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Editorials

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Michelle Davies l The Journal Gazette
Editorial

City on the move

Forgive Mayor Tom Henry for boasting a little bit. The occasion of his annual State of the City address Wednesday not only warranted a bit of bragging, it also gave Fort Wayne residents a reason to feel good about themselves.

Nearly 30 business expansions recorded in 2013. Four new businesses attracted to the city. Nearly 6 million visitors, spending $438 million dollars here. Announcement of a downtown development project that will transform an entire city block. New housing options downtown to lend more energy to the central city’s revitalization.

That’s news to warm even the coldest of winter days. The mayor’s contagious enthusiasm for projects in the year ahead even made road construction work sound inviting.

If Henry didn’t dwell on the city’s weaknesses, he at least acknowledged them, noting the past year was “a difficult year for violence in our community.” Fort Wayne set a record for homicides in 2013, with 45 deaths.

“We’re focused on reversing that trend,” the mayor said. “We must be a city where residents and businesses feel safe.”

Henry’s plan for accomplishing that goal could have been better defined, but he did mention some of its components. Police Chief Rusty York was named to lead the newly revived public safety director position and Deputy Chief Garry Hamilton was promoted to fill York’s position. A new crime unit targeting gangs and violent crime will be established. In addition, the city is adding 22 new police officers this year.

The new positions were made possible by revenue from an income tax increase that went into effect Oct. 1. The increase designates 0.25 percent for property tax relief and 0.10 percent to public safety, which will create new revenue for every taxing body in the county that provides public safety – the city, county and some towns and townships.

The mayor rightly acknowledged the public support that made the increase possible – or, at least, the lack of protest that allowed it. He also gave well-deserved credit to City Council for providing leadership on the measure, although Republicans John Crawford and Marty Bender and Democrat John Shoaff deserved to be singled out for their work on the fiscal policy study group, as did John Stafford, the former Community Research Institute director who matter-of-factly laid out the tax-increase case.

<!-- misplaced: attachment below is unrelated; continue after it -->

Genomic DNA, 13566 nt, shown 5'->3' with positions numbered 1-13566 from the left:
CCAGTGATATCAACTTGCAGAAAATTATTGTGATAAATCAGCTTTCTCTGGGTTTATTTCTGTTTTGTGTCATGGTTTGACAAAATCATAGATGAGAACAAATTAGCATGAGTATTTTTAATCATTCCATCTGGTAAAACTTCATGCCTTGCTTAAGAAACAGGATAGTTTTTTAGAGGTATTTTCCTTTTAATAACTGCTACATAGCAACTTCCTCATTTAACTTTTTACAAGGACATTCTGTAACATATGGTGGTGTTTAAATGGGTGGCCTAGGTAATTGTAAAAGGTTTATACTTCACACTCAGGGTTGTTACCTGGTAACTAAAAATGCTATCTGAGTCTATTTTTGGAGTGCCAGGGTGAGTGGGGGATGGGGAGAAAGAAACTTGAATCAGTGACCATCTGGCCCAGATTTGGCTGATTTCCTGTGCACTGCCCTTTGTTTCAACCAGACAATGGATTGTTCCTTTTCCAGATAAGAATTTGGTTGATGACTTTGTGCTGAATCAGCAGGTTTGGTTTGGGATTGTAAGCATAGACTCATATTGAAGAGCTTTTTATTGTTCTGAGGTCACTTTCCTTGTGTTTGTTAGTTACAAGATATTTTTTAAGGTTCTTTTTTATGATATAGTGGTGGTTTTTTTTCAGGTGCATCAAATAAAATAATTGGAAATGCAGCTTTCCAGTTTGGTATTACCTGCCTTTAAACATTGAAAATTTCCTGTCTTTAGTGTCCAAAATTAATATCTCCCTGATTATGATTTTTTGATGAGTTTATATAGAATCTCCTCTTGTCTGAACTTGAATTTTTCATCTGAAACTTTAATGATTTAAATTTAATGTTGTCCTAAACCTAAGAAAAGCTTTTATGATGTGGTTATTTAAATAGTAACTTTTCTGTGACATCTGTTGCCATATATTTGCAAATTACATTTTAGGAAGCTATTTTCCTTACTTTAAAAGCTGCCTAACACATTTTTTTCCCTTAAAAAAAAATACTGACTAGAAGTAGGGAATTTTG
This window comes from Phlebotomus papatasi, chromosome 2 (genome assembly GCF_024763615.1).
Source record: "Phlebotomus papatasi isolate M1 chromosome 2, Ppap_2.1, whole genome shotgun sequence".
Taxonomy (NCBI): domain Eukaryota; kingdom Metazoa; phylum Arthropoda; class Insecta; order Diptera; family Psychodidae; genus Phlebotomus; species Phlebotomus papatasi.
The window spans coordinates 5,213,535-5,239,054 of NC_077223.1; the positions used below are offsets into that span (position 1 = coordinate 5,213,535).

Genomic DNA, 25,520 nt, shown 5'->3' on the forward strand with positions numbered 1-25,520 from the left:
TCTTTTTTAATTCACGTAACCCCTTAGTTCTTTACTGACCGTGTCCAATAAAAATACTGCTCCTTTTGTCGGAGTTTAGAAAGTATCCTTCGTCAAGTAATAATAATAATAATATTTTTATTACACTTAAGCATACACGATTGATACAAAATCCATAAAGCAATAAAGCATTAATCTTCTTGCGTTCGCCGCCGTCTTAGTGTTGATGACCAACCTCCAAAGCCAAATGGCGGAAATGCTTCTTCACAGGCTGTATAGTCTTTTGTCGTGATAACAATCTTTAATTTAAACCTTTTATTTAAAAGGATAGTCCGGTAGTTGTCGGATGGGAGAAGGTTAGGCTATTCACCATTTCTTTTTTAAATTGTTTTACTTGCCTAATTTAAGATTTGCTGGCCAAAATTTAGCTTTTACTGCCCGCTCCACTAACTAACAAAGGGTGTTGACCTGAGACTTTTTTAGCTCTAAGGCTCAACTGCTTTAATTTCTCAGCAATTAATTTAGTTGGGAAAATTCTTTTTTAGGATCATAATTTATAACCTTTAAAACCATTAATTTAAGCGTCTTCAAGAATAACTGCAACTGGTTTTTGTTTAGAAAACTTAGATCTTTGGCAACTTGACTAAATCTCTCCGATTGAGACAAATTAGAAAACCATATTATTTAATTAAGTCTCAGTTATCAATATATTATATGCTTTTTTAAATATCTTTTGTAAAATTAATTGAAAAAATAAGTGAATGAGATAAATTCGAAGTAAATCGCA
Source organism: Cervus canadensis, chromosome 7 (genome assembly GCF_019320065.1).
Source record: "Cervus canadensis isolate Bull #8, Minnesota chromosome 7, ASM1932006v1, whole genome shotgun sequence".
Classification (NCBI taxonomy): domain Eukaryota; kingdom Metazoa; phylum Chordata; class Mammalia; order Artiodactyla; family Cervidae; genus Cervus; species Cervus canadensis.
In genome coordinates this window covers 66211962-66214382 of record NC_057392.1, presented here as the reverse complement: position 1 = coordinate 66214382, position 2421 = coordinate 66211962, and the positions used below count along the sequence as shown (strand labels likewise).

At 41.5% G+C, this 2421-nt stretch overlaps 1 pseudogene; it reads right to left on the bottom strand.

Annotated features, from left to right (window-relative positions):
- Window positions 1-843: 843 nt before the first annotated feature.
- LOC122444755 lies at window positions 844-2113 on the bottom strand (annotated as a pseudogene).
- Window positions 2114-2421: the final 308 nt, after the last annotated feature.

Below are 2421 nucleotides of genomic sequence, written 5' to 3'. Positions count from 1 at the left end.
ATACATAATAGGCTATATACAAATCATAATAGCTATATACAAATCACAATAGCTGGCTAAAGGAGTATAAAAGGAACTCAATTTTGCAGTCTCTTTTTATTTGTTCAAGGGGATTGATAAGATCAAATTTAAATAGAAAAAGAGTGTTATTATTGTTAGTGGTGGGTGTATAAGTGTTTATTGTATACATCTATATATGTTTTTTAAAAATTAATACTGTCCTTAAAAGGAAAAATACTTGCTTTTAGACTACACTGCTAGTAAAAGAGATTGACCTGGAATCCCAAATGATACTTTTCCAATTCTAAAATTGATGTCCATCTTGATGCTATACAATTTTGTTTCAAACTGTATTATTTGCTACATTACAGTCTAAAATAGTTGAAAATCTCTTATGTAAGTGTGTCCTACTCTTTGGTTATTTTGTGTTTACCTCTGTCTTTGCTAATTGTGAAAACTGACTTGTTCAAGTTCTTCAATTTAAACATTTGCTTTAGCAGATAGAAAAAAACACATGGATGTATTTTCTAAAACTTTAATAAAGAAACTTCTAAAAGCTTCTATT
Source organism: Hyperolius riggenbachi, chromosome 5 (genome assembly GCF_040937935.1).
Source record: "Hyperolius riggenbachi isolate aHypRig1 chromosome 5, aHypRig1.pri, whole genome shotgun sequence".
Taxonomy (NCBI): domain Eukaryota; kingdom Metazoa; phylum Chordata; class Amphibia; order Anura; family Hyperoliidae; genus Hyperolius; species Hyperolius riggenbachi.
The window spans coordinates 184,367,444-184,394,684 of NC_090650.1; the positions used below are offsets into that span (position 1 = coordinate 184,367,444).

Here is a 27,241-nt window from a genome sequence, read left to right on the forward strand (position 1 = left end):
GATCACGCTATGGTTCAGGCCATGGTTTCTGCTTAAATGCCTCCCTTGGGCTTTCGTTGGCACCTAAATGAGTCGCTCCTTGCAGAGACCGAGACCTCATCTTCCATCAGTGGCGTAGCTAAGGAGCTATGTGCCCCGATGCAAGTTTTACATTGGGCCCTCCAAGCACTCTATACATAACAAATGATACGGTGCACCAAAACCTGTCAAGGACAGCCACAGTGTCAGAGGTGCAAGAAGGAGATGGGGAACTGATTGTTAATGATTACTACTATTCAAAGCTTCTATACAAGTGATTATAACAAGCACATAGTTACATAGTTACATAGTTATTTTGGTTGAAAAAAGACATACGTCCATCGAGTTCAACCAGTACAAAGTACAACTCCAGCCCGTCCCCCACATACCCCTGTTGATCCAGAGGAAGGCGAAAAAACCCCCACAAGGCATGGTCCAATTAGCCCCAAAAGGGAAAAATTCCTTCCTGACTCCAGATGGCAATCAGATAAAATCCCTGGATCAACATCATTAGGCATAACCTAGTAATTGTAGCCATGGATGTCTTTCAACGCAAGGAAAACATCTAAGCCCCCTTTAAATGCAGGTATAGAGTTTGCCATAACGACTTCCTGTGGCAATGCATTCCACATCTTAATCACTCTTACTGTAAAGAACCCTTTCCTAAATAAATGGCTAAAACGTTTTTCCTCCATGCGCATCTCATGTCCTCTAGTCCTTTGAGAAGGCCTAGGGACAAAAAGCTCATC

Henry did, however, share some credit with Allen County government. In praising the city’s weather response record, he acknowledged the partnership between city departments and county agencies that allowed for a “magnificent” response to heavy snow and frigid temperatures.

That partnership with the GOP-controlled county government hasn’t always been so smooth, of course, and the fact that Henry has fostered a good working relationship with county commissioners and other public officials undoubtedly has played a role in Fort Wayne’s progress in recent years. The collaboration also allowed for creation of Greater Fort Wayne Inc., an overdue merger of the county’s economic development efforts.

Fort Wayne residents only need to look at other Indiana cities to see we’ve been spared most of the painful effects of budget cuts. The mayor’s ability to tap the right people for tough jobs, as well as his willingness to work with other elected officials and the business community, allowed the city to move ahead as others suffered.

Henry earned the right to boast – provided he gets right to work on those continuing challenges.

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